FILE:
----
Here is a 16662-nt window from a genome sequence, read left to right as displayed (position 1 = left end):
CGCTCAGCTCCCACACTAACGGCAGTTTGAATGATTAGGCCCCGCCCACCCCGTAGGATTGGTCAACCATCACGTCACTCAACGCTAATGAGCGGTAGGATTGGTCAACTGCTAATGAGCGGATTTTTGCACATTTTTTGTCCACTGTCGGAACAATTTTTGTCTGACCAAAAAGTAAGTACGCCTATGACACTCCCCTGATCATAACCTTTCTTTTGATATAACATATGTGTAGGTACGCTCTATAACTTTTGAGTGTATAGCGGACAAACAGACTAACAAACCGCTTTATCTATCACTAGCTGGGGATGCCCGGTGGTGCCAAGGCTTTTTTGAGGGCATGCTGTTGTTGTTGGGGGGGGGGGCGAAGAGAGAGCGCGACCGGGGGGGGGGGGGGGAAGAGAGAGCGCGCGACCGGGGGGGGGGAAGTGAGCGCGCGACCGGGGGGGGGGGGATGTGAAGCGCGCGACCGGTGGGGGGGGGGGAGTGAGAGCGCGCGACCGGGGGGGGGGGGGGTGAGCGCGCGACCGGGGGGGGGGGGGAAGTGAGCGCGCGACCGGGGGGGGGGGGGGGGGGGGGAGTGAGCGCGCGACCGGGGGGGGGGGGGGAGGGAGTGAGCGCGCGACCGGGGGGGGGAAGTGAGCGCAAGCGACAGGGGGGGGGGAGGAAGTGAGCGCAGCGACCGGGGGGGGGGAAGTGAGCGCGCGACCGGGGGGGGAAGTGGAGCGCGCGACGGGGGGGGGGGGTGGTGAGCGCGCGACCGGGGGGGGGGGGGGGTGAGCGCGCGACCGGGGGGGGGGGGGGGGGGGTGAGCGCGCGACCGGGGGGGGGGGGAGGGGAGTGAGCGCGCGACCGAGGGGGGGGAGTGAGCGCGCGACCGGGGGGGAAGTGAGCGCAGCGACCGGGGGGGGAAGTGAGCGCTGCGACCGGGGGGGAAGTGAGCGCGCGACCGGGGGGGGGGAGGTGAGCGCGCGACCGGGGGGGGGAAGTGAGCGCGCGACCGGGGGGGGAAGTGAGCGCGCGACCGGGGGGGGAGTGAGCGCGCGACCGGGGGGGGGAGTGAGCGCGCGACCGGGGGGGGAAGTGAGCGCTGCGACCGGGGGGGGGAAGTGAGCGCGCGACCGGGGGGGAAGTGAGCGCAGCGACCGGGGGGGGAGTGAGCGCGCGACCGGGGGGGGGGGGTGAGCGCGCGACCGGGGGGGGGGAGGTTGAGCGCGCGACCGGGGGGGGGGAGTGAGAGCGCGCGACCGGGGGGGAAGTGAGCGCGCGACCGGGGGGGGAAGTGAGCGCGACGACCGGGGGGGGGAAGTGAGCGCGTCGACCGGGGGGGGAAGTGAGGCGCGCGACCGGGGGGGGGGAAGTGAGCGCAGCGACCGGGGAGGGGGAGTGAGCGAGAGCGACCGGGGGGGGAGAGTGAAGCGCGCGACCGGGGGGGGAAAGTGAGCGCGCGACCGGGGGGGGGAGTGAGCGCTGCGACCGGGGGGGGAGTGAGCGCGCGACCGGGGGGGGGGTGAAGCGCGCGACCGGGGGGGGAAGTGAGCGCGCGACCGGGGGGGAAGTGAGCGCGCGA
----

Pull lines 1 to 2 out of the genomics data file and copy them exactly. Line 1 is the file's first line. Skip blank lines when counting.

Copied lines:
Here is a 16662-nt window from a genome sequence, read left to right as displayed (position 1 = left end):
CGCTCAGCTCCCACACTAACGGCAGTTTGAATGATTAGGCCCCGCCCACCCCGTAGGATTGGTCAACCATCACGTCACTCAACGCTAATGAGCGGTAGGATTGGTCAACTGCTAATGAGCGGATTTTTGCACATTTTTTGTCCACTGTCGGAACAATTTTTGTCTGACCAAAAAGTAAGTACGCCTATGACACTCCCCTGATCATAACCTTTCTTTTGATATAACATATGTGTAGGTACGCTCTATAACTTTTGAGTGTATAGCGGACAAACAGACTAACAAACCGCTTTATCTATCACTAGCTGGGGATGCCCGGTGGTGCCAAGGCTTTTTTGAGGGCATGCTGTTGTTGTTGGGGGGGGGGGCGAAGAGAGAGCGCGACCGGGGGGGGGGGGGGGAAGAGAGAGCGCGCGACCGGGGGGGGGGAAGTGAGCGCGCGACCGGGGGGGGGGGGATGTGAAGCGCGCGACCGGTGGGGGGGGGGGAGTGAGAGCGCGCGACCGGGGGGGGGGGGGGTGAGCGCGCGACCGGGGGGGGGGGGGAAGTGAGCGCGCGACCGGGGGGGGGGGGGGGGGGGGGAGTGAGCGCGCGACCGGGGGGGGGGGGGGAGGGAGTGAGCGCGCGACCGGGGGGGGGAAGTGAGCGCAAGCGACAGGGGGGGGGGAGGAAGTGAGCGCAGCGACCGGGGGGGGGGAAGTGAGCGCGCGACCGGGGGGGGAAGTGGAGCGCGCGACGGGGGGGGGGGGTGGTGAGCGCGCGACCGGGGGGGGGGGGGGGTGAGCGCGCGACCGGGGGGGGGGGGGGGGGGGTGAGCGCGCGACCGGGGGGGGGGGGAGGGGAGTGAGCGCGCGACCGAGGGGGGGGAGTGAGCGCGCGACCGGGGGGGAAGTGAGCGCAGCGACCGGGGGGGGAAGTGAGCGCTGCGACCGGGGGGGAAGTGAGCGCGCGACCGGGGGGGGGGAGGTGAGCGCGCGACCGGGGGGGGGAAGTGAGCGCGCGACCGGGGGGGGAAGTGAGCGCGCGACCGGGGGGGGAGTGAGCGCGCGACCGGGGGGGGGAGTGAGCGCGCGACCGGGGGGGGAAGTGAGCGCTGCGACCGGGGGGGGGAAGTGAGCGCGCGACCGGGGGGGAAGTGAGCGCAGCGACCGGGGGGGGAGTGAGCGCGCGACCGGGGGGGGGGGGTGAGCGCGCGACCGGGGGGGGGGAGGTTGAGCGCGCGACCGGGGGGGGGGAGTGAGAGCGCGCGACCGGGGGGGAAGTGAGCGCGCGACCGGGGGGGGAAGTGAGCGCGACGACCGGGGGGGGGAAGTGAGCGCGTCGACCGGGGGGGGAAGTGAGGCGCGCGACCGGGGGGGGGGAAGTGAGCGCAGCGACCGGGGAGGGGGAGTGAGCGAGAGCGACCGGGGGGGGAGAGTGAAGCGCGCGACCGGGGGGGGAAAGTGAGCGCGCGACCGGGGGGGGGAGTGAGCGCTGCGACCGGGGGGGGAGTGAGCGCGCGACCGGGGGGGGGGTGAAGCGCGCGACCGGGGGGGGAAGTGAGCGCGCGACCGGGGGGGAAGTGAGCGCGCGA